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Bombardier Inc. is facing what appears to be a growing number of institutional shareholders seeking changes to its board of directors, forcing its founding family into a difficult position as it weighs whether to cede the chairmanship or ignore the dissent.

Ontario Teachers Pension Plan became the latest Bombardier shareholder to call for governance changes at the Canadian aerospace manufacturer, confirming Tuesday it has cast votes opposing Bombardier's executive compensation plan and withholding support for executive chairman Pierre Beaudoin. That follows similar stances by the Caisse de dépôt et placement du Québec, Quebec's Solidarity Fund FTQ and British Columbia Investment Management Corp.

"Our assessment of recent events confirms the need for independent board leadership," Teachers said in an explanation of its voting intentions. The fund said Bombardier's board also failed to communicate a compelling rationale to support pay increases for senior management.

Opinion: No more business as usual at Bombardier

Related: Caisse to withhold vote for Beaudoin as Bombardier chairman

Like the other investors who have spoken out so far, the fund backs Alain Bellemare as Bombardier's chief executive. Its issues with the company lie at the director level.

On the face of it, the objections being raised by Bombardier's shareholders are merely symbolic. Mr. Beaudoin's family controls the company through a multivoting share structure, wielding power over 53 per cent of the voting shares despite owning just 13 per cent of the equity. If the family wants him to remain executive chairman, he will. Mr. Beaudoin will stand for re-election at Bombardier's annual meeting Thursday, company spokesman Simon Letendre said.

But observers said it will be difficult for the family to ignore the pressure to loosen their stranglehold on the plane maker, at least as it relates to board representation. They say the executive compensation controversy has shaken the faith of the public and investors in the company. And they say it might take a gesture by its controlling family, starting with allowing an independent chair, to correct course.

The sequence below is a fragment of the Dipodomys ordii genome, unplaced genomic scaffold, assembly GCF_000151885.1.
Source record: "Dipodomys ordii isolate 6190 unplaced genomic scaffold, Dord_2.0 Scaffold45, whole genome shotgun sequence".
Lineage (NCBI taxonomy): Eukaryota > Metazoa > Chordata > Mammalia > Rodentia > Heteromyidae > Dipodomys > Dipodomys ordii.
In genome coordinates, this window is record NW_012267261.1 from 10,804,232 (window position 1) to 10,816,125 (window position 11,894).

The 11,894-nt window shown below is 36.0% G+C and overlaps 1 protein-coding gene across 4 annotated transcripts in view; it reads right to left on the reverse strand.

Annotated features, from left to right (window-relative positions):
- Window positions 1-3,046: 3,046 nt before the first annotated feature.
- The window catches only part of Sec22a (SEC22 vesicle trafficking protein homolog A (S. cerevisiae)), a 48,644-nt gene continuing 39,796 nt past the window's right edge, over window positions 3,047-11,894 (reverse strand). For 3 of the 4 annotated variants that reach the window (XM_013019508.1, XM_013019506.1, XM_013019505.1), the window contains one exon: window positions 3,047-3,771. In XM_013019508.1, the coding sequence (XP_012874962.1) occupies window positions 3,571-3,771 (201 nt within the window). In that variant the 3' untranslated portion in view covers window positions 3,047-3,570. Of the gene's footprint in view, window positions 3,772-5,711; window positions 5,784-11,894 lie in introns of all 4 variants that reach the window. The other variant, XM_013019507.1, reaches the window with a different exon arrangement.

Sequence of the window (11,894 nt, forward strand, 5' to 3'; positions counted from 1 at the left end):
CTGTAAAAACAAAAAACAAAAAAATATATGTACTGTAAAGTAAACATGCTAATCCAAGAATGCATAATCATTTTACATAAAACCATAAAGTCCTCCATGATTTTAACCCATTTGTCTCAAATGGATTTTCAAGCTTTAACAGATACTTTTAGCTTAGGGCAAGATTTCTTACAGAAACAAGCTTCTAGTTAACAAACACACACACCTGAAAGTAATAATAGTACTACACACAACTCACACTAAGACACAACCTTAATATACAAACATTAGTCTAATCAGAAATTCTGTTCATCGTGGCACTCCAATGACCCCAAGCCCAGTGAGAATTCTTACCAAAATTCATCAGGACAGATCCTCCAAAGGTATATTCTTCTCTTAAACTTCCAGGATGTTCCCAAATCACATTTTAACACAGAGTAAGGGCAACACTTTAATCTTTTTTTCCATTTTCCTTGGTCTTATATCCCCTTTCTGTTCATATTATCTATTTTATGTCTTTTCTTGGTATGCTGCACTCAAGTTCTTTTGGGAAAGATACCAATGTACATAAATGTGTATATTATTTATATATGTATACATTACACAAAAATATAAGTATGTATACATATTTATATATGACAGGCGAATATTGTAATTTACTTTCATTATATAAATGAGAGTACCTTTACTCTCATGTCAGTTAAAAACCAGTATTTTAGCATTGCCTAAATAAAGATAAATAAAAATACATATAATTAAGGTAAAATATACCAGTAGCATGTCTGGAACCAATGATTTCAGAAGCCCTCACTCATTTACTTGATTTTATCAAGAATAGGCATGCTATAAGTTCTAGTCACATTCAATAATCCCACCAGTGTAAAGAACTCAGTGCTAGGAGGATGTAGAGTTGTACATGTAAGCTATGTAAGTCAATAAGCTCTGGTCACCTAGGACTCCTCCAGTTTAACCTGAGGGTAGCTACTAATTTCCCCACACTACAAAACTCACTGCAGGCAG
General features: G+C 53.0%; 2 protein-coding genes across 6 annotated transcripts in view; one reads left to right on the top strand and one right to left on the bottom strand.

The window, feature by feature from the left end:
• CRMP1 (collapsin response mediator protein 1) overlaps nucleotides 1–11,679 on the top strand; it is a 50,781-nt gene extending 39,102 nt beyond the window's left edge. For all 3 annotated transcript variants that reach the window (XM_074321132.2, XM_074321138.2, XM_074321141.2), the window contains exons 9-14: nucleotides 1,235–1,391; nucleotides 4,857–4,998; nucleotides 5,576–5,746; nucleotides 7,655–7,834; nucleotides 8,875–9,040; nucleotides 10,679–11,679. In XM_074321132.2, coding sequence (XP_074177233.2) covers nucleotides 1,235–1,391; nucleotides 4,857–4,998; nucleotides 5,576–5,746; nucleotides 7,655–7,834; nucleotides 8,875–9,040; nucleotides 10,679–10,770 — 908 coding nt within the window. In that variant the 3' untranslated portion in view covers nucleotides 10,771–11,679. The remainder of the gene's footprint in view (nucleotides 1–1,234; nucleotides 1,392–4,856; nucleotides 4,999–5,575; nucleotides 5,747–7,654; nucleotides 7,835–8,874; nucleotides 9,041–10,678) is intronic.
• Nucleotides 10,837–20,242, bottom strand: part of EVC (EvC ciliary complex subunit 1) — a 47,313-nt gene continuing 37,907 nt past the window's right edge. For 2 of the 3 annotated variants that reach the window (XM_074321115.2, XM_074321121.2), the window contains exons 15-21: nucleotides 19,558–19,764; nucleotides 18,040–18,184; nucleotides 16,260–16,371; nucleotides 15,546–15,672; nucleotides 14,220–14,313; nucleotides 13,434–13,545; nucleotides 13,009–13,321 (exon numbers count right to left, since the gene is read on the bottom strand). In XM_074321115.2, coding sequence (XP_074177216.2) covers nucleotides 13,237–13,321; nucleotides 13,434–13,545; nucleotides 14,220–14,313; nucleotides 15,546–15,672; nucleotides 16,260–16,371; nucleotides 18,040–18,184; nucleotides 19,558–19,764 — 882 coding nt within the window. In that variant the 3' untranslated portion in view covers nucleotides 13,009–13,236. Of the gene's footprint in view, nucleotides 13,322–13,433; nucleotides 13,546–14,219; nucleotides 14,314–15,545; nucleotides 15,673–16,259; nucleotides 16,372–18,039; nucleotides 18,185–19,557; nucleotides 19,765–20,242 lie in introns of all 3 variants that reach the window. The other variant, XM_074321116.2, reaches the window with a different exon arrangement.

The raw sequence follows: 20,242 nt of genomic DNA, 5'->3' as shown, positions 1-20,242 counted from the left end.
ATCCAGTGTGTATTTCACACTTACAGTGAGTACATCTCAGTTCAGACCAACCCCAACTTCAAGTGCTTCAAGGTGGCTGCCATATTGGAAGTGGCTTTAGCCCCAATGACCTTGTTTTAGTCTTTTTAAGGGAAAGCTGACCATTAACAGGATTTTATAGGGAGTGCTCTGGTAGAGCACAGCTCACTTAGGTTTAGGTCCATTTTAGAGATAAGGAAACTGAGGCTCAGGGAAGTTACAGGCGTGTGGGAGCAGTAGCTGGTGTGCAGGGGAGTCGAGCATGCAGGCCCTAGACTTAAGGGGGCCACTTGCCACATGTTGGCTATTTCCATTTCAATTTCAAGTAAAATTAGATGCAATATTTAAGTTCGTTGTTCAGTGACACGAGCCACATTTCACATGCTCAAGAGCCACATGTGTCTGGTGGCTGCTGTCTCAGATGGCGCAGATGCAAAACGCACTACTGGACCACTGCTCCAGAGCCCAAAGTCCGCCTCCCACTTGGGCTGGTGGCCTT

"The family needs to wake up," said Isabelle Dostaler, professor in the department of management at Concordia University. "If the family wants to protect what was invented by Joseph Armand Bombardier and what was so greatly developed by Laurent Beaudoin, if they want that to survive and if they want to continue to have the support of the population, they need to change that."

"I think this [investor pressure] will most certainly have an effect," said Louis Hébert, a strategic management specialist at Montreal's HEC business school. "There is a looming realignment of the interests in this company. We can presume that with time, there will be changes at the board level, not only concerning the chair but also within the ranks as outside investors will want to be better represented."

The genesis of the recent displeasure was the company's plan, first outlined in its March 29 management information circular to shareholders, to increase the 2016 remuneration for its top executives by nearly 50 per cent. A public uproar ensued as people expressed disbelief that directors were approving pay hikes to executives while the company benefited from more than $1-billion (U.S.) in taxpayer aid and cut thousands of jobs. Mr. Beaudoin gave up his proposed pay increase in response and the company decided to defer more than half the planned compensation for its top-paid executives by one year to 2020, saying it will only be payable if management achieves specific performance objectives.

Following public investments in the company, Bombardier's board "must better appreciate and better balance the breadth of the interests of its various stakeholders," the Caisse said in a letter to the company Monday. "The composition, operation and leadership of the board of directors of Bombardier must improve if the company is to deliver its plan and realize its potential."

To some extent, shareholders are now pushing for something the Quebec government itself should have pushed for when it invested $1-billion in the company's C Series program in late 2015, Ms. Dostaler said. But it's difficult to determine just how much influence it wielded in those negotiations given thousands of jobs were potentially at stake. Quebec's decision is widely seen as a move that helped Bombardier avoid bankruptcy at a critical time, propping up the most important player in a key industry for the province's economy.

"After all that happened with regards to the compensation of Bombardier executives, we understand why concerns have been raised about the governance of Bombardier," Dominique Anglade, Quebec's Economy Minister, said in an e-mailed statement. "We hope that the board will pay attention to the concerns being raised."

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